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How Health Technology Is Improving Senior Care

Posted by R.F. (Ben) Stewart III, JD, LLM | Apr 20, 2024 | 0 Comments

Technology is often associated with the young and youth culture, which may explain what some experts call the “digital health divide” among older healthcare patients. But as the nation's population gets older and digital health becomes more prevalent, there are unprecedented opportunities to use technology to improve senior care.

Technological advancements such as self-monitoring medical devices, smart homes, and telehealth are helping many seniors remain in their homes longer and age in place more safely. Digital tools also play a role in estate planning, allowing you and your loved ones to connect with an attorney and plan for the future more easily.

More Than Half of Older Adults Using Health-Related Tech

Americans are undergoing two cultural shifts with significant overlap: an aging population and the rise of digital healthcare.

From 2000 to 2020, the number of people in the United States aged 65 and older increased from 35 million to 54 million. By 2040, there will be an estimated 80 million Americans aged 65 and over. Those 85 and older, the group that most often needs personal care assistance, will nearly quadruple by 2040 to 15 million.[1]

People are not just reaching old age in record numbers—they are also living longer. Although overall U.S. life expectancy has fallen, more people are living to be 100 thanks to medical advances.[2]

Adoption of digital health technologies—including teleconsulting, remote monitoring, wearable devices, health information technology, and health apps—has grown significantly in recent years across all specialties, especially since the COVID-19 pandemic. The US digital health market increased more than 20 percent from 2020 to 2021 and is expected to accelerate its growth postpandemic due partly to the increasing elderly population.[3]

Older adults rapidly adopted healthcare technology during the pandemic (often at higher rates than younger patients), using telehealth, smartphone apps, and other digital health tools to self-manage diseases, promote healthier lifestyles, and meet virtually with providers.[4]

An overwhelming majority (93 percent) of adults aged 55 and older told U.S. News that aging in place is important to them, and over half said they use health-related technology to reach this goal.[5] The following types of tools have made it easiest for them to age in place:

        Medical- and health-related mobile apps

        Wearable medical and health trackers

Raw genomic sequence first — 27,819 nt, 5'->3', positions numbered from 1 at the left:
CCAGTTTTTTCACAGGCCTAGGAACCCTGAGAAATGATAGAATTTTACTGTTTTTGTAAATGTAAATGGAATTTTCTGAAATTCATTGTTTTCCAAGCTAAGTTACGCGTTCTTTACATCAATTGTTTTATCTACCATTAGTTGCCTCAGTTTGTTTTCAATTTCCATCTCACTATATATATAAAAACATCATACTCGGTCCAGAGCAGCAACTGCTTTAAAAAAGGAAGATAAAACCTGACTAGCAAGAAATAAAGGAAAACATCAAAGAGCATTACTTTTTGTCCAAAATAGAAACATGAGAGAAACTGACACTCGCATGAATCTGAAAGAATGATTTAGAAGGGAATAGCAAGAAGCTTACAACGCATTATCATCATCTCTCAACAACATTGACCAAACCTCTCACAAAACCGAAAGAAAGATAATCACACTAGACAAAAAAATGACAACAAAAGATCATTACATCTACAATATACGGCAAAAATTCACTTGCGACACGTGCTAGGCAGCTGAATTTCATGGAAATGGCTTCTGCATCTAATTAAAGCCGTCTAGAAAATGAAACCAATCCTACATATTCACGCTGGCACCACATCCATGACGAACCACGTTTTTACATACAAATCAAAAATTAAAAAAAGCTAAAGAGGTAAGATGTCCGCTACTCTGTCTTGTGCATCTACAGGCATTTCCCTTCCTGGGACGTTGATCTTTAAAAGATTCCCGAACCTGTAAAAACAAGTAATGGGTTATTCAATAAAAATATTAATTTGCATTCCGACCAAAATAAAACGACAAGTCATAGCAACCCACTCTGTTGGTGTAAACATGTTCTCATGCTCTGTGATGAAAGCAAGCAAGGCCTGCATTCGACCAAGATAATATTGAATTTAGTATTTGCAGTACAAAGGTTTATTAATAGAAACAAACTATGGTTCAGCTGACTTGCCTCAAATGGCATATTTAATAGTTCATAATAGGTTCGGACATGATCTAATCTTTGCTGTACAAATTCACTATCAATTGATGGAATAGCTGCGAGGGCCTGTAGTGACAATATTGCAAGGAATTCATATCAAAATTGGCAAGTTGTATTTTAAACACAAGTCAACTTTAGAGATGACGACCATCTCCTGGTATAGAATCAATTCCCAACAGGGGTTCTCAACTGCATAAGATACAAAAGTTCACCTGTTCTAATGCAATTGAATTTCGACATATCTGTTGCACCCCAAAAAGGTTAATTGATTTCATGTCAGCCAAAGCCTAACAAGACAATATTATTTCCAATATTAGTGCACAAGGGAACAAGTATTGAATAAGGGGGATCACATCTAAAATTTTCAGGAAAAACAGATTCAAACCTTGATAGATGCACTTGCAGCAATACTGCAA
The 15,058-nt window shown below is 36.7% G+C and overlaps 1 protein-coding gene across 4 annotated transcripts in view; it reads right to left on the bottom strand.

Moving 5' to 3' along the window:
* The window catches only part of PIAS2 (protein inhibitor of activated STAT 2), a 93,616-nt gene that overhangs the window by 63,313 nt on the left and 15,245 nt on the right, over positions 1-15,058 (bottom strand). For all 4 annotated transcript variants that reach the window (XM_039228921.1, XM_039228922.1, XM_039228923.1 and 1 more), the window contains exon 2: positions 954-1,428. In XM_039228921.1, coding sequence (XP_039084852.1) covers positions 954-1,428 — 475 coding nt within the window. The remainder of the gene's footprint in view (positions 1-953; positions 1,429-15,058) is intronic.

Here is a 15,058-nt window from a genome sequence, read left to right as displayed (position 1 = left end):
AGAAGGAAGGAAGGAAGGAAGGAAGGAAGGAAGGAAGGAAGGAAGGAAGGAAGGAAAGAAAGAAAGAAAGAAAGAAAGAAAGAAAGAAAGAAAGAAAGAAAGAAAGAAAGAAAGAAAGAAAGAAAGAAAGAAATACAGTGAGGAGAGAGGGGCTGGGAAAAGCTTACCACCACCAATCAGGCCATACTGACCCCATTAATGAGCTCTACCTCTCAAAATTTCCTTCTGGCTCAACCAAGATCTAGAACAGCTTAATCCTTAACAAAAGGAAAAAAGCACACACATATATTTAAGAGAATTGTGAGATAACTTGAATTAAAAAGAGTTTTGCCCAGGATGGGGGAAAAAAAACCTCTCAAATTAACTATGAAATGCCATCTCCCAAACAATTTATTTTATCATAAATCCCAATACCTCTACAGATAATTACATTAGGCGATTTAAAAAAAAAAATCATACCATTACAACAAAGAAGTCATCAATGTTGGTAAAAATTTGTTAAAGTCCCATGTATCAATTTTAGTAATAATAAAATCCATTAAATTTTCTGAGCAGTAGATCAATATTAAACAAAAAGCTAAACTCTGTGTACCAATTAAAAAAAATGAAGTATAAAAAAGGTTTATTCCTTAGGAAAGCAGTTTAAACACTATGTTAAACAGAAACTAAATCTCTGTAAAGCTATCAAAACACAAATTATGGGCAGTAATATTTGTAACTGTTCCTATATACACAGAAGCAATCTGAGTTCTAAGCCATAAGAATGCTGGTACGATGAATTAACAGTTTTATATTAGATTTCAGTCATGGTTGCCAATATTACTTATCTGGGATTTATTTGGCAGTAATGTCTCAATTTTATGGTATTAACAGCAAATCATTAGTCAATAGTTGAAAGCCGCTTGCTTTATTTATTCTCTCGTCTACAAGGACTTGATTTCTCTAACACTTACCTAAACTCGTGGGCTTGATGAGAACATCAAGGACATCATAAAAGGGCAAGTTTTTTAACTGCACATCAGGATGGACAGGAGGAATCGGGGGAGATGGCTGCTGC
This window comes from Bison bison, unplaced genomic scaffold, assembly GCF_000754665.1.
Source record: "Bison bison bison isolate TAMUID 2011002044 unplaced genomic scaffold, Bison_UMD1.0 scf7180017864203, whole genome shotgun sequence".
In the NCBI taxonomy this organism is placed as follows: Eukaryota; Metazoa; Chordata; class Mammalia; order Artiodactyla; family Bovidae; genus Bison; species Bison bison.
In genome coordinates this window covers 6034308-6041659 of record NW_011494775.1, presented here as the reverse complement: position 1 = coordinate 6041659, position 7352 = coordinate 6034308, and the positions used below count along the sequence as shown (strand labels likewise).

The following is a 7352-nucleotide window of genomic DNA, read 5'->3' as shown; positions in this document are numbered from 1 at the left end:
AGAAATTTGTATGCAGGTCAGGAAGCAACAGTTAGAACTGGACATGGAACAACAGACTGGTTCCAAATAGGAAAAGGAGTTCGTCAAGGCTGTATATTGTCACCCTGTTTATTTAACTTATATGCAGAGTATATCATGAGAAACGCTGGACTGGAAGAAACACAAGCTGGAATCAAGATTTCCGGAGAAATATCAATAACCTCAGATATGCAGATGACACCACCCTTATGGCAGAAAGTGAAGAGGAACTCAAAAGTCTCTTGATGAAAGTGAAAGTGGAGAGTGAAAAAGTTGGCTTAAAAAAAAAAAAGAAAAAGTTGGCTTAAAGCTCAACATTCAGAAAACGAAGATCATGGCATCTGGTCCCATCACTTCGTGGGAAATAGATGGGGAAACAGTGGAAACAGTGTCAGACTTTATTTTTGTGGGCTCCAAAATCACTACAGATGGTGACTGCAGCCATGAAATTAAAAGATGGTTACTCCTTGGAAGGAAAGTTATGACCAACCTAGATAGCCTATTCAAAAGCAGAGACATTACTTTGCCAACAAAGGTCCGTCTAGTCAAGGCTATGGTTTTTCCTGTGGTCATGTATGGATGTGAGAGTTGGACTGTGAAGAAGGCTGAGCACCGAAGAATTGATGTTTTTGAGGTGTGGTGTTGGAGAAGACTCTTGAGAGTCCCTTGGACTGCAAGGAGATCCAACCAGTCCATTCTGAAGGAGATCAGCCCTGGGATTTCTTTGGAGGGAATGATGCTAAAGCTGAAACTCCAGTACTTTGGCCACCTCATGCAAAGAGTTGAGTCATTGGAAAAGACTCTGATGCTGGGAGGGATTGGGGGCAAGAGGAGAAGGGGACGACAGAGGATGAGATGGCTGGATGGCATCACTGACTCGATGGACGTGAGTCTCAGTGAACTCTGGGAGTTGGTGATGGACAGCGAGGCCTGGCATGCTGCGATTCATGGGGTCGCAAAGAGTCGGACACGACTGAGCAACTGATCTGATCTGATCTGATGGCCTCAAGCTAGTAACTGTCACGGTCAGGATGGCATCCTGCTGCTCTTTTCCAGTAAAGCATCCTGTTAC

Assistive smart home technologies

        Medical alert systems and devices

Eighty-eight percent of respondents stated that health-related technologies have improved their quality of life as they deal with general aging and impairments that negatively affect their mobility, hearing, vision, and cognition. Many also reported that these technologies make them feel more independent, safer, and healthier.[6]

Trends in Senior Care Technology

Older adults embrace digital technologies at lower rates than younger generations, but the gap is closing. Around three out of four adults aged 65 and older are now internet users, up from just one out of five in 2000. More than half are smartphone owners, and nearly half use social media according to the Pew Research Center.[7]

Technology has the potential to improve the quality and efficiency of eldercare, for the benefit of both seniors and their caregivers. Yet despite higher technology adoption among older Americans and the proven benefits of digital health to aging adults, a so-called digital health divide remains between them and younger users of healthcare technology.[8]

Overcoming this divide may have been top-of-mind in the Biden Administration when it announced plans to invest $400 billion in eldercare as part of its $2 trillion infrastructure plan. In a fact sheet about the American Jobs Plan, the administration acknowledged the importance of bolstering the eldercare infrastructure by expanding home and community services.

The Gerontechnologist reports that the $400 billion investment “could be like rocket fuel” to a proliferating homecare industry.[9] Growth in this industry will translate to growth in AgeTech companies—companies that create technology to address the needs of aging populations—as more Medicare and Medicaid services shift from institutions to the home and community.